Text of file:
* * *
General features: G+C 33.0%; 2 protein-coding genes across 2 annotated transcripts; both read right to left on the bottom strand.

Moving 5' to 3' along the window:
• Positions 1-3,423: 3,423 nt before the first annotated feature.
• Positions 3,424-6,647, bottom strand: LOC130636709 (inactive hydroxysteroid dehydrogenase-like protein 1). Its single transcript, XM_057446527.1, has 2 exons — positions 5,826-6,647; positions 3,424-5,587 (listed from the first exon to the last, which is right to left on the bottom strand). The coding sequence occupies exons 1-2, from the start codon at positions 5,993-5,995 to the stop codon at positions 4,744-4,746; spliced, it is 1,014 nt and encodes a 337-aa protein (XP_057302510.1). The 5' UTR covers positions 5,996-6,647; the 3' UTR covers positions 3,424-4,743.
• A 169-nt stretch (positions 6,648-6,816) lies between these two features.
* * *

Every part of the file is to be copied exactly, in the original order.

General features: G+C 33.0%; 2 protein-coding genes across 2 annotated transcripts; both read right to left on the bottom strand.

Moving 5' to 3' along the window:
• Positions 1-3,423: 3,423 nt before the first annotated feature.
• Positions 3,424-6,647, bottom strand: LOC130636709 (inactive hydroxysteroid dehydrogenase-like protein 1). Its single transcript, XM_057446527.1, has 2 exons — positions 5,826-6,647; positions 3,424-5,587 (listed from the first exon to the last, which is right to left on the bottom strand). The coding sequence occupies exons 1-2, from the start codon at positions 5,993-5,995 to the stop codon at positions 4,744-4,746; spliced, it is 1,014 nt and encodes a 337-aa protein (XP_057302510.1). The 5' UTR covers positions 5,996-6,647; the 3' UTR covers positions 3,424-4,743.
• A 169-nt stretch (positions 6,648-6,816) lies between these two features.